Here are some sources and helpful tips for donating to disaster relief efforts in Houston.
Hurricane Harvey is being called one of the most devastating natural disasters to hit the Untied States in recent history. As of today, the tropical storm has caused at least 30 deaths, and record-setting torrential downpour in Houston and Louisiana to a lesser extent. More than a trillion inches of rain fell in Harris County alone, causing up to 50 inches of flooding in some areas and forcing hundreds of thousands of people to flee their homes.
Needless to say, Houston—one of the most diverse U.S. cities, and home to the largest Nigerian expatriate population in the country—is in need of support for the provision of emergency rescue, housing, food and more.
If you're looking to get involved in legitimate relief efforts, here are some sources for you to check out and vet further.
The New York Times has offered a full list of organizations, as well as some basic tips on how to avoid being scammed by illegitimate organizations, such as partaking in adequate research, and being knowledgeable about signs of fraud.
Given the less than stellar track records of many larger organizations, an emphasis is being put on donating to local, Houston-based charities. The Mayor of Houston started the official Hurricane Harvey Relief Fund, which you can use to donate to efforts on the ground. Other local organizations to consider, include the Houston Food Bank, Coalition for the Homeless of Houston, amongst others.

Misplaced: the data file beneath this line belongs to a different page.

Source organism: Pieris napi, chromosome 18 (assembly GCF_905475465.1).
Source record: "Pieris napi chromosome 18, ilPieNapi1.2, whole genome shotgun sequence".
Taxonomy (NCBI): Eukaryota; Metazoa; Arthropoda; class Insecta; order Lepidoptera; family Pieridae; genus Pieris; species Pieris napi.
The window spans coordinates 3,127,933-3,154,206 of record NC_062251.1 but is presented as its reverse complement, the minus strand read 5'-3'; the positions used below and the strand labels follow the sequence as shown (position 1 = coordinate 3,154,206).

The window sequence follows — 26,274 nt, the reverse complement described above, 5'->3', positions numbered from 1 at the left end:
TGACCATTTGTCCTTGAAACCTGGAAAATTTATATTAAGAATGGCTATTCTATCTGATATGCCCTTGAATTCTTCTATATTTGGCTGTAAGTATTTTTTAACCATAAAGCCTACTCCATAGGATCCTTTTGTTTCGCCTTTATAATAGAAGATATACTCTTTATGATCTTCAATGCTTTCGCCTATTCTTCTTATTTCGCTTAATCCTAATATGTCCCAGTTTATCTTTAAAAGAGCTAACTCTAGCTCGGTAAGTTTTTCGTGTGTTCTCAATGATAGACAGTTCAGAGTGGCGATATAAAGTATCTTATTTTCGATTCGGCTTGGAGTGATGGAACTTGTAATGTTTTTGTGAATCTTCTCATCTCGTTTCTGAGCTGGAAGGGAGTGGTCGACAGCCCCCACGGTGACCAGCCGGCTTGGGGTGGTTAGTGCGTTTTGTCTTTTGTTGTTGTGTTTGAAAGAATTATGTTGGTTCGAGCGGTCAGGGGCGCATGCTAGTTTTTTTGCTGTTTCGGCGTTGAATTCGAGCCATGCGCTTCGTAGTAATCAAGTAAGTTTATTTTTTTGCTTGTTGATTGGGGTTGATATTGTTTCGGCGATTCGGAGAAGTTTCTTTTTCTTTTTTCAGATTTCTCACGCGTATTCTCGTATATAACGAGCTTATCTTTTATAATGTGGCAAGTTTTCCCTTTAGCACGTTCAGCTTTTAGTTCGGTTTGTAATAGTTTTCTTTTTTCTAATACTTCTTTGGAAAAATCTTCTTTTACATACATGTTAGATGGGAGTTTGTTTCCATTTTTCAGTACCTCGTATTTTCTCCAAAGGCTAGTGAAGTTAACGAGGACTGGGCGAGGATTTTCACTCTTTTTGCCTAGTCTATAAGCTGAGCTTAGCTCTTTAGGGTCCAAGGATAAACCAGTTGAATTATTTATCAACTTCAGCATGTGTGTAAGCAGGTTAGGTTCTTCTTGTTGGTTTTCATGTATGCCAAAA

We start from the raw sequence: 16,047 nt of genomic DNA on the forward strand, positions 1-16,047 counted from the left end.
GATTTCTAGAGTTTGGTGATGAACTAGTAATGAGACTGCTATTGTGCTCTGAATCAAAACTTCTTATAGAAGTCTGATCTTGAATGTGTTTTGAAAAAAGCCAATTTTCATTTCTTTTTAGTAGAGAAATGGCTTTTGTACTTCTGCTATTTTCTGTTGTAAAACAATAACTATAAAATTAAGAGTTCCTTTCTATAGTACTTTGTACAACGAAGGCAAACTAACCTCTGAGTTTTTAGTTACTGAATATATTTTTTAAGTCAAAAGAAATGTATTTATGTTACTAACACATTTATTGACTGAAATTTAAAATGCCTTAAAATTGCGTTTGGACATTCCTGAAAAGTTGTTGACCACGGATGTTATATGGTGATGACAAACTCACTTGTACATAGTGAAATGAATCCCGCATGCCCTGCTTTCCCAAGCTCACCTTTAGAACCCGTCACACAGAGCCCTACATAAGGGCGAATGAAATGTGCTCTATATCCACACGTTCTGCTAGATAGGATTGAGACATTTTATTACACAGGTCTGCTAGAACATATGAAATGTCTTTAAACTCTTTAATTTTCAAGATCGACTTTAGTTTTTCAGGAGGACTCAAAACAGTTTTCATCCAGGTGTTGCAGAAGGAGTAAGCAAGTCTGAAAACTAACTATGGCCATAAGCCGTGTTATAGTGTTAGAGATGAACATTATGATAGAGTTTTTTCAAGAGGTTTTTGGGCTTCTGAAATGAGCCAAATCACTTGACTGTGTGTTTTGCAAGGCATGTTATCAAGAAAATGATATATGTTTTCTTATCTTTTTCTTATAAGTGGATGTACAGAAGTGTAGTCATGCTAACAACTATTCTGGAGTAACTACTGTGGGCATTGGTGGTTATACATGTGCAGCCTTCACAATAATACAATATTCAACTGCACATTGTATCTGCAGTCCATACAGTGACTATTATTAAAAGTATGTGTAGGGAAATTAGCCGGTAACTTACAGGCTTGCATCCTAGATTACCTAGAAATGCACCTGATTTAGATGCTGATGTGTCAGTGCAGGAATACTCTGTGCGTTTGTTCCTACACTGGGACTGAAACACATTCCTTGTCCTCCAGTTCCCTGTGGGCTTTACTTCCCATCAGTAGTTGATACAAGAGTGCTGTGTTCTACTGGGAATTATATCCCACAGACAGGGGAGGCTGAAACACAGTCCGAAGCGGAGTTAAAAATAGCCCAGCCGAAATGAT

Good list of local Houston charities in this thread 👇 https://t.co/52ykfGS32k
— Scott Lincicome (@scottlincicome) August 27, 2017
There are a lot of people donating to charities that will never make it to Houston. Watch out who you donate to
— Paul Wall (@paulwallbaby) August 30, 2017
Check out this list from Colorlines of organizations that focus their efforts towards disproportionately vulnerable populations, including women and children, people with disabilities, immigrants, members of the LGBTQ community, black and Latinx populations, and more.
ICYMI, Houston's mayor doesn’t want immigrants to fear deportation when seeking help during Hurricane Harvey. pic.twitter.com/6zS1pEhz2n
— AJ+ (@ajplus) August 30, 2017
For more tips on best practices for donating after a disaster, read this report from ProPublica, written in response to the Red Cross' failed relief efforts in Haiti.
If you know of any organizations doing work in Houston, tweet at us and comment on Facebook with your suggestions. We’ll continue to update this post with your suggestions.